A FIRE expert carried out her report into the Grenfell Tower without visiting the site herself.

The Grenfell Tower Inquiry heard on Monday that the report included a 'number of assumptions'.

Cate Cooney, a consultant at fire engineers Exova, based in Howley, told the inquiry she carried out a fire strategy report for Grenfell Tower in 2012 in its pre-refurbishment state without visiting the site itself.

She said she carried out her report from Warrington, based on microfiche drawings despite them being of "very poor" quality, and also relied on information from a colleague who visited the 24-storey west London block.

Ms Cooney's draft 2012 report - which was not updated - contained a number of assumptions, including that Grenfell Tower had been built to the "prevailing standards of the day", the inquiry heard.

In a section marked "evacuation principles", she wrote: "Due to an assumed high degree of compartmentation and therefore a low probability of fire spread beyond the dwelling of fire origin, simultaneous evacuation of the building is unlikely to be considered necessary."

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She also noted the existing smoke ventilation system was "unsatisfactory from a modern perspective" and should be "assessed in order to ensure that a satisfactory level of safety is provided to residents", noting that ventilation was critical to the stay-put policy.

Asked by the inquiry's chief lawyer Richard Millett QC why she did not explicitly advise that the ventilation system should be completely replaced and updated, she replied: "I think it's clear in that paragraph that it needs to be assessed to make sure it meets a satisfactory level of performance.

"I don't think it's not clear."

Despite not being directly involved in the refurbishment, Ms Cooney said in emails that some of the proposed alterations would be "making an existing crap condition worse" and that some proposals could be "massaged" to help them satisfy building regulations, the inquiry heard.

She noted in the emails that there were approval risks to the revamp regarding both firefighting shafts and on means of escape in the event of a fire.

Ms Cooney said in her witness statement: "My reference to 'massaging' the proposals was to recommending changes to the proposals I had seen regarding the refurbishment to make them satisfactory from a building regulations perspective.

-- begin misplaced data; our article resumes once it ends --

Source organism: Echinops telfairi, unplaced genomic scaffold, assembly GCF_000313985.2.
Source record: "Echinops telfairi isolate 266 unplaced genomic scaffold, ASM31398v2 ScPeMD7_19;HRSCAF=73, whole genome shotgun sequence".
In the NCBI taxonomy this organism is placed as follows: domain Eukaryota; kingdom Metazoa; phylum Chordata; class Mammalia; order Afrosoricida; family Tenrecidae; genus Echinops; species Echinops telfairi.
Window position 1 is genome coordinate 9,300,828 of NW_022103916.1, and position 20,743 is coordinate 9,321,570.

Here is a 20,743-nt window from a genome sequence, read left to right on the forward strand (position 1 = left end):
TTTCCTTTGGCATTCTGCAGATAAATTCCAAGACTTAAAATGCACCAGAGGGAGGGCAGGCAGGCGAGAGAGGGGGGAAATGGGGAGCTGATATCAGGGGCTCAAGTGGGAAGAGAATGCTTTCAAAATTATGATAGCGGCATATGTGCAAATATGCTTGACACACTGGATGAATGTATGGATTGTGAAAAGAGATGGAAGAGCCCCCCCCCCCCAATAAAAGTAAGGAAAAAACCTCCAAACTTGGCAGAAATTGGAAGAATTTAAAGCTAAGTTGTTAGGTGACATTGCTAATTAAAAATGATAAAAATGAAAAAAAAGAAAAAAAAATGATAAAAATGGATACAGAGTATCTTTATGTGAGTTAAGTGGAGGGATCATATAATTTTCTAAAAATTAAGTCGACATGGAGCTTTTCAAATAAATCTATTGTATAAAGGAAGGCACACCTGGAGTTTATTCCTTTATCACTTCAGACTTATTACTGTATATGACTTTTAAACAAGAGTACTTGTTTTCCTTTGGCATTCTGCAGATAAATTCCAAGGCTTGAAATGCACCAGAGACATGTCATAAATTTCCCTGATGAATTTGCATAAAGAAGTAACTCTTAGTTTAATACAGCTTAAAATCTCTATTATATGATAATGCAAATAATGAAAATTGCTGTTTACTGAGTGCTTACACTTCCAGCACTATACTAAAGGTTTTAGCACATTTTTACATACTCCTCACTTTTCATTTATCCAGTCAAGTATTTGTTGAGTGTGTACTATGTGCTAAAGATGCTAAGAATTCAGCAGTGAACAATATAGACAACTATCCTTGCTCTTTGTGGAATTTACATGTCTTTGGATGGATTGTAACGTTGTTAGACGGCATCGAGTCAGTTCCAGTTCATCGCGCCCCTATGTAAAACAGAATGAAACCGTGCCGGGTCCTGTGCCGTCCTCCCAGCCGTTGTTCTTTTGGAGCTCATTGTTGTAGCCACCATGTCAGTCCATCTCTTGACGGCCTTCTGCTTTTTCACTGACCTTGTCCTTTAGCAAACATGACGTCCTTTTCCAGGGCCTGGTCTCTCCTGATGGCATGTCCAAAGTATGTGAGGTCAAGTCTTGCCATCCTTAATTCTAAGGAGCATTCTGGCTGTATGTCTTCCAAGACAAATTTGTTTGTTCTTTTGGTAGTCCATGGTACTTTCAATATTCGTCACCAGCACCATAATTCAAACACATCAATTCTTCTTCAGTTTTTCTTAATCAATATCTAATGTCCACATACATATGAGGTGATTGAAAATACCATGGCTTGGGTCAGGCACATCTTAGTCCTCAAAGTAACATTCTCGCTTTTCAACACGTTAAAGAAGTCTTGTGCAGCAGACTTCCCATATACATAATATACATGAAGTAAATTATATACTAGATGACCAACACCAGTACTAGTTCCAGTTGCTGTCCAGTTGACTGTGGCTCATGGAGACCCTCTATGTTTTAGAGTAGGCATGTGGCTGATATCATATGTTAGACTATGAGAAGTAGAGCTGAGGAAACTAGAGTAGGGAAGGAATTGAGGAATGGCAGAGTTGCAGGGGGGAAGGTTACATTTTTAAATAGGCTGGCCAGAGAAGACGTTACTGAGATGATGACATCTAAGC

"The proposals I was referring to were the alterations to the lower four floors, which involved creating new residential accommodation on floors where there had previously been no such accommodation, and changing layouts."

Meanwhile the inquiry is considering shutting out most lawyers and the public, after one of its panel members fell ill with symptoms similar to coronavirus.

Architect and health and safety expert Thouria Istephan became unwell over the weekend, but it is "too early to know" whether she has contracted the virus, the inquiry heard on Monday.

After being invited to "pause for reflection" on how proceedings should move forward, the inquiry's 73-year-old chairman Sir Martin Moore-Bick said he was giving "serious consideration" to strictly limiting attendance.

He said it would allow interested parties to review evidence and documents online, and follow proceedings on a live video stream.

The inquiry could continue to question witnesses while "excluding from the room those whose presence is not strictly necessary", Sir Martin added, saying he would make a decision on the matter later after hearing submissions.

The retired appeal court judge added light-heartedly: "It won't come as a surprise to any of you that at least two people in this room might not be able to be here if the Government decides that over-70s should be banned from going out.

"Mr Mansfield and I certainly fall into that category."